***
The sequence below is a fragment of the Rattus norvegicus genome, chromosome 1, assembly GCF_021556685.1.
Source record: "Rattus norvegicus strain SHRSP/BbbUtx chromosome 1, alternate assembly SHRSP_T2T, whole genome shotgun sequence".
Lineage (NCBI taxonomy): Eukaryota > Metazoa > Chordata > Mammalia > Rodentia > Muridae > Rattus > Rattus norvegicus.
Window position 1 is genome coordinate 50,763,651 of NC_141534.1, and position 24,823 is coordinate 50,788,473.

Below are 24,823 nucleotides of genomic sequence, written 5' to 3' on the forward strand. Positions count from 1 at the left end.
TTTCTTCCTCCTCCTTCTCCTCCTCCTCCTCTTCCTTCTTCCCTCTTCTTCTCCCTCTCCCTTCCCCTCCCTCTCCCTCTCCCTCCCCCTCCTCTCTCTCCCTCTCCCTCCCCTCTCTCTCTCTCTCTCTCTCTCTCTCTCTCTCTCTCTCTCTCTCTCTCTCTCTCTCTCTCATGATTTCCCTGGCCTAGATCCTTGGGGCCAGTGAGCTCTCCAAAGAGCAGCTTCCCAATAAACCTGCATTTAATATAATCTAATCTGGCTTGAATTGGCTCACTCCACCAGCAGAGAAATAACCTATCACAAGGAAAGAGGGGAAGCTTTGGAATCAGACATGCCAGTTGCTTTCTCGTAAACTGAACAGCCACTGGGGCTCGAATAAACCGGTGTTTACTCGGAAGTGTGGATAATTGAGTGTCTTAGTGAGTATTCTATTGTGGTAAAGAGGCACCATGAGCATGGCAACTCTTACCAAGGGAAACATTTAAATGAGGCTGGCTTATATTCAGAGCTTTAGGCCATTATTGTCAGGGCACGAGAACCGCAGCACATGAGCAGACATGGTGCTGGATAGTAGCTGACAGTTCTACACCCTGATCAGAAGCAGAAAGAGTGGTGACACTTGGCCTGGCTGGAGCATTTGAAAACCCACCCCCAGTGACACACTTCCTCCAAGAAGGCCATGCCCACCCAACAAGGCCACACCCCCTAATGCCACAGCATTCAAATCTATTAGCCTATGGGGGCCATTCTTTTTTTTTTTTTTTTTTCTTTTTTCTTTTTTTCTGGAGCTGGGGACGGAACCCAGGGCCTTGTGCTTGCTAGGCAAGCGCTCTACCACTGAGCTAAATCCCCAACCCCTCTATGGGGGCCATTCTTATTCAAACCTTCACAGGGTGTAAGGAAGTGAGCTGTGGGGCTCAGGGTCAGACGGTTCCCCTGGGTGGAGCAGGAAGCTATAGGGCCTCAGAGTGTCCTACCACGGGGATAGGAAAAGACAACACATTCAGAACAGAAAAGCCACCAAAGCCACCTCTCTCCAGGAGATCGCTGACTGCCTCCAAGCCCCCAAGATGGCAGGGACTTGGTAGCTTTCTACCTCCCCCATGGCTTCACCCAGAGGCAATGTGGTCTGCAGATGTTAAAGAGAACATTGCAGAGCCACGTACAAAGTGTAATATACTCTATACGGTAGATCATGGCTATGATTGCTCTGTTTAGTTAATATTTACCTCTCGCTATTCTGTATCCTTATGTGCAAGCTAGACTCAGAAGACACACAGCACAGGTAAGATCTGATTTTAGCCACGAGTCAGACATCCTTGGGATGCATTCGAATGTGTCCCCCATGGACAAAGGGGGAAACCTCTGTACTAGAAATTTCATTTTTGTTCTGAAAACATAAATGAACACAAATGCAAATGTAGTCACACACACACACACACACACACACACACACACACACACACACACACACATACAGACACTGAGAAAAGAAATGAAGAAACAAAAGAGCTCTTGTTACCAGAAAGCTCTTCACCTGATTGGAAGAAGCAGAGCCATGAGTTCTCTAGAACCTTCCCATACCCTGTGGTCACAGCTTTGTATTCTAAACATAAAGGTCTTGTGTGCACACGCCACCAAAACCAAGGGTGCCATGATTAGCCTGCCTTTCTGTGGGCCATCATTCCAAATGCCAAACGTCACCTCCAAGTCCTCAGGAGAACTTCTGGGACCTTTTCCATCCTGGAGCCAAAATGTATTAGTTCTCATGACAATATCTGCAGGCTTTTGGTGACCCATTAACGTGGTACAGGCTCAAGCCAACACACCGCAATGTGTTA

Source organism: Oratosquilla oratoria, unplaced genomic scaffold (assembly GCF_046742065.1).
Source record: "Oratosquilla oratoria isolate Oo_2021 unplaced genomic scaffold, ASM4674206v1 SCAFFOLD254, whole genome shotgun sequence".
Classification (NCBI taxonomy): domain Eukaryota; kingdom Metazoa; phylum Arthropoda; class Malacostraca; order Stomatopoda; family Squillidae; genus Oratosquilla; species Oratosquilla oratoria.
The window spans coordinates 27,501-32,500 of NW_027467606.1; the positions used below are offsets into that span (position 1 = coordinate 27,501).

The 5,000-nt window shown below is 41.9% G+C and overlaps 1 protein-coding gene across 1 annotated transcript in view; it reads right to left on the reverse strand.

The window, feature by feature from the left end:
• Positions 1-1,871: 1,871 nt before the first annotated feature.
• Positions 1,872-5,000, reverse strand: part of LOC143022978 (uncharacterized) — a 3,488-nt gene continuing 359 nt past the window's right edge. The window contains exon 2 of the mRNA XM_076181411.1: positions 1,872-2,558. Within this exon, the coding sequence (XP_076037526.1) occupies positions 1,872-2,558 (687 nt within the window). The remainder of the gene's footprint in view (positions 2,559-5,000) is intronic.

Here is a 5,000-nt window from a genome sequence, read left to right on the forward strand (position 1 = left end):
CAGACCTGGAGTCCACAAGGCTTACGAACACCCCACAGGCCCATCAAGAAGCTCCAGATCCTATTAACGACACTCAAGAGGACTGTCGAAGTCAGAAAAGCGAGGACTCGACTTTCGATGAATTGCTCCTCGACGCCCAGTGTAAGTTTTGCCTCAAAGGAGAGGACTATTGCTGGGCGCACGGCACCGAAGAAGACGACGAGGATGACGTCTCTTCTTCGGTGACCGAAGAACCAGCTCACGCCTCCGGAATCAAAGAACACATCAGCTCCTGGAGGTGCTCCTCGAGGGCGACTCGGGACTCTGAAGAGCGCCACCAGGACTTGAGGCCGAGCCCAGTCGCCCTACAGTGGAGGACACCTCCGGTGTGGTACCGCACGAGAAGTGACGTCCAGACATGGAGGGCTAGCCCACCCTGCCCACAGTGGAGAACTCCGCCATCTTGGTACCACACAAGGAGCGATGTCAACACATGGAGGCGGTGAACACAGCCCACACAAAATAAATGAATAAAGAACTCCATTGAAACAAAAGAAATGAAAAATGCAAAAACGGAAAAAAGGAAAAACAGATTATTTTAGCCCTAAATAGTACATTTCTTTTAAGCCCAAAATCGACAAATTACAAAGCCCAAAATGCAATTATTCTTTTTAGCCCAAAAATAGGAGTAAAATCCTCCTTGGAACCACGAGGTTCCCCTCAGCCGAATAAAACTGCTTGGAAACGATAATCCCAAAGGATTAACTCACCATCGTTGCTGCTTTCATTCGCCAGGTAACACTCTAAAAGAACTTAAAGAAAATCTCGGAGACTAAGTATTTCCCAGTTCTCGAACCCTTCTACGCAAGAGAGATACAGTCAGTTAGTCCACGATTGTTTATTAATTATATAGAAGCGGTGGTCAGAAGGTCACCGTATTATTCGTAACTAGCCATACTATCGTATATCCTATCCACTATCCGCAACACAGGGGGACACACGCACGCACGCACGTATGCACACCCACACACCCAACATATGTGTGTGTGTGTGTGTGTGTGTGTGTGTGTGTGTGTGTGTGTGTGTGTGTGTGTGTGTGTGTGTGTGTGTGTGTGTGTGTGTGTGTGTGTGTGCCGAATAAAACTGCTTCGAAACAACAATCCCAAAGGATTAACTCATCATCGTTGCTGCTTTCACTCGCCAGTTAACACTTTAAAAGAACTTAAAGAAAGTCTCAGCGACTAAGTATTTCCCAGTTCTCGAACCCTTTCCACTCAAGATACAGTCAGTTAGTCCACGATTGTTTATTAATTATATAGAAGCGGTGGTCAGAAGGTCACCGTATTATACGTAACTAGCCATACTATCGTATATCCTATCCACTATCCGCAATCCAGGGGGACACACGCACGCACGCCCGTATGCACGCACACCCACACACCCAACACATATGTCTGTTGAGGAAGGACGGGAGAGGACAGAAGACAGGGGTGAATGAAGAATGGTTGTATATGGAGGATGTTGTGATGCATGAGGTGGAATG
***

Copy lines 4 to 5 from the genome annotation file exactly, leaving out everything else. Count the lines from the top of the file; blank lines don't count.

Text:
Window position 1 is genome coordinate 50,763,651 of NC_141534.1, and position 24,823 is coordinate 50,788,473.

Below are 24,823 nucleotides of genomic sequence, written 5' to 3' on the forward strand. Positions count from 1 at the left end.